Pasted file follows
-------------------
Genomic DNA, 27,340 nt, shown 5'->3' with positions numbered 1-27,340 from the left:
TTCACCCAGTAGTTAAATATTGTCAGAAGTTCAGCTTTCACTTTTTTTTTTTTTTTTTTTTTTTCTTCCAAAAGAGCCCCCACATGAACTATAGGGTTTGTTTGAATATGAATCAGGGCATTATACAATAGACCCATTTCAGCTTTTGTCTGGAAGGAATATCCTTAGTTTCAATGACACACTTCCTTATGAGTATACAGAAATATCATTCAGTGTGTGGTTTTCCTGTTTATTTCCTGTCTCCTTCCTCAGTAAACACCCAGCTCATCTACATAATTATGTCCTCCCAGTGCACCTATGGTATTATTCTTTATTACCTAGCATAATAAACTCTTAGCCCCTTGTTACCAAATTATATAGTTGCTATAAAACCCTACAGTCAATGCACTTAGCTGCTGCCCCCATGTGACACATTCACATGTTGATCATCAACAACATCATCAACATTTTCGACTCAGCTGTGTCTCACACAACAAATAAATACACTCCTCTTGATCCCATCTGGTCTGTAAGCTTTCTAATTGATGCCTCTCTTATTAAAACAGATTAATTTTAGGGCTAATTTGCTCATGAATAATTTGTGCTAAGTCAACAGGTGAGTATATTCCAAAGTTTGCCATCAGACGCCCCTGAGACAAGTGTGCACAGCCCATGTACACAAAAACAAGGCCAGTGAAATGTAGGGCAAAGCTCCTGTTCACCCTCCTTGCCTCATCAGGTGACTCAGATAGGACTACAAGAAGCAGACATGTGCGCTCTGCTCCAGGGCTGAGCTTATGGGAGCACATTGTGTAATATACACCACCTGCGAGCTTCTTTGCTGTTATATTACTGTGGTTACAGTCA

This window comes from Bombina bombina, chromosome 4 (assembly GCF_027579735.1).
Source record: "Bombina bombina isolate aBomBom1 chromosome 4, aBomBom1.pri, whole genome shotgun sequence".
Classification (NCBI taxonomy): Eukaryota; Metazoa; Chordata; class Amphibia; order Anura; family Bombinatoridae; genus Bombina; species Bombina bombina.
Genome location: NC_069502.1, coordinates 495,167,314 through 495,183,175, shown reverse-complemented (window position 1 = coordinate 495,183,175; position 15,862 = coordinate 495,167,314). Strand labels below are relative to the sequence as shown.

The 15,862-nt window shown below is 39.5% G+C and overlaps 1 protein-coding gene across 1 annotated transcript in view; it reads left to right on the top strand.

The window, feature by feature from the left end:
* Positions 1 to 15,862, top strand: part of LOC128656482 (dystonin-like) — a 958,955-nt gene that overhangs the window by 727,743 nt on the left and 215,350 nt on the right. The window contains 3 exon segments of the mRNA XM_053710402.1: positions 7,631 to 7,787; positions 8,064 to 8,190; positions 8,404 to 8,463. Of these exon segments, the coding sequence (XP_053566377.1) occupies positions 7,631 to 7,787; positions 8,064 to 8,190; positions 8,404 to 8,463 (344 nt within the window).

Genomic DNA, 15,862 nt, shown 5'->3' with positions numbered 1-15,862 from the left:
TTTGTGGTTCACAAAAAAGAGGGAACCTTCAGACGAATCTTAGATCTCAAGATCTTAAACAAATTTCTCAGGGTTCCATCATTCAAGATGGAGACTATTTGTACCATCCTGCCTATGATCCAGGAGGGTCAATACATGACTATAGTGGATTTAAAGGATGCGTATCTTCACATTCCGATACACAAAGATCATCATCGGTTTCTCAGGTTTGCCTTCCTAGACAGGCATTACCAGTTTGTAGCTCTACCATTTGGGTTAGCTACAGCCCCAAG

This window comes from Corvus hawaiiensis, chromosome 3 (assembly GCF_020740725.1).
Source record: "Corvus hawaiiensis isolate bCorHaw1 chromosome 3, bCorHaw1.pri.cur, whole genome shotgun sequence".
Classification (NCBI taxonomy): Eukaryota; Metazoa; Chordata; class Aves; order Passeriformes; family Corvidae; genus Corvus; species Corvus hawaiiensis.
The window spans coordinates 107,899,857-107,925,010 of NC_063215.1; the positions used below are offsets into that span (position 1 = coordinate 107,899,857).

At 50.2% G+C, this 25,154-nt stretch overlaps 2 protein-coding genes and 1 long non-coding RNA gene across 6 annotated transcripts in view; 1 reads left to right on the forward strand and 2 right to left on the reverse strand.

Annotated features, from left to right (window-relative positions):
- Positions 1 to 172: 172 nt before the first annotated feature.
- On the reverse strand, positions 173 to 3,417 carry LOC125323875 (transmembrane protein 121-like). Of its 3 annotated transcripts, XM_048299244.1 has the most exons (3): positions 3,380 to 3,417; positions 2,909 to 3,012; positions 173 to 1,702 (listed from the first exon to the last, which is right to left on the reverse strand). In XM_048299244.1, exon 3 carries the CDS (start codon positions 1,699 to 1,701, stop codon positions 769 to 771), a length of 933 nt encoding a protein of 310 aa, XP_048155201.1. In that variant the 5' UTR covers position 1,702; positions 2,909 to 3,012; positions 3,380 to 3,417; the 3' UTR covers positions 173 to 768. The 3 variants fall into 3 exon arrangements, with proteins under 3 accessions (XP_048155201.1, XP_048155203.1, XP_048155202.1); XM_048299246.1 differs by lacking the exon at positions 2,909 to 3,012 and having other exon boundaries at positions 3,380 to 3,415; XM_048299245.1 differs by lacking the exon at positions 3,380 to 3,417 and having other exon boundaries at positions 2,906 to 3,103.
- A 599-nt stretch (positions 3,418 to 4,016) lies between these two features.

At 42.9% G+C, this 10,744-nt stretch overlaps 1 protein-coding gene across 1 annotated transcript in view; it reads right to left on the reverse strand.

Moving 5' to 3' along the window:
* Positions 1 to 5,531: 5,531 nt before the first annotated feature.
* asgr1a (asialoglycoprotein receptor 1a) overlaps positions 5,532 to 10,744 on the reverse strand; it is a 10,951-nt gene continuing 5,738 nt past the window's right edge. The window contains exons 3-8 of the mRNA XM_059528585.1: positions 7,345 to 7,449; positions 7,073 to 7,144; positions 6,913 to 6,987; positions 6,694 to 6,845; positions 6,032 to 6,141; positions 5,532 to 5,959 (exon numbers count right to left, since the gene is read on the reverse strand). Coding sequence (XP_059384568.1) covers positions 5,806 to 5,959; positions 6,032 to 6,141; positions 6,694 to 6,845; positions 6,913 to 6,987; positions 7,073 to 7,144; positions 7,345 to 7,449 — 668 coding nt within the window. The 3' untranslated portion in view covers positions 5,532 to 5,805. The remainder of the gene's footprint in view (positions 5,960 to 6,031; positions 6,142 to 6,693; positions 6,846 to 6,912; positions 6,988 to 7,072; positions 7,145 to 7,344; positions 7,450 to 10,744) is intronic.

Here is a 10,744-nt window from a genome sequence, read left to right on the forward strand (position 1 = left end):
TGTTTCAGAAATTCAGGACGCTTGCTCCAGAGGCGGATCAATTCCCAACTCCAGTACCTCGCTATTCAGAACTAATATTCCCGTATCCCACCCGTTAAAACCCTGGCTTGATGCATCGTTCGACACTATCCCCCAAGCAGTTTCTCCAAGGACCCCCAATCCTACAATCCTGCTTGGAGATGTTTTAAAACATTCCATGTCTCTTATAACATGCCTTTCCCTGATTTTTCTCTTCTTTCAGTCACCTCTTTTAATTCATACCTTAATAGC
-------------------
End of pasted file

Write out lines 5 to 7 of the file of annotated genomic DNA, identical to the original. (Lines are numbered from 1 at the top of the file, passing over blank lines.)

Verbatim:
Classification (NCBI taxonomy): Eukaryota; Metazoa; Chordata; class Amphibia; order Anura; family Bombinatoridae; genus Bombina; species Bombina bombina.
Genome location: NC_069502.1, coordinates 495,167,314 through 495,183,175, shown reverse-complemented (window position 1 = coordinate 495,183,175; position 15,862 = coordinate 495,167,314). Strand labels below are relative to the sequence as shown.

The 15,862-nt window shown below is 39.5% G+C and overlaps 1 protein-coding gene across 1 annotated transcript in view; it reads left to right on the top strand.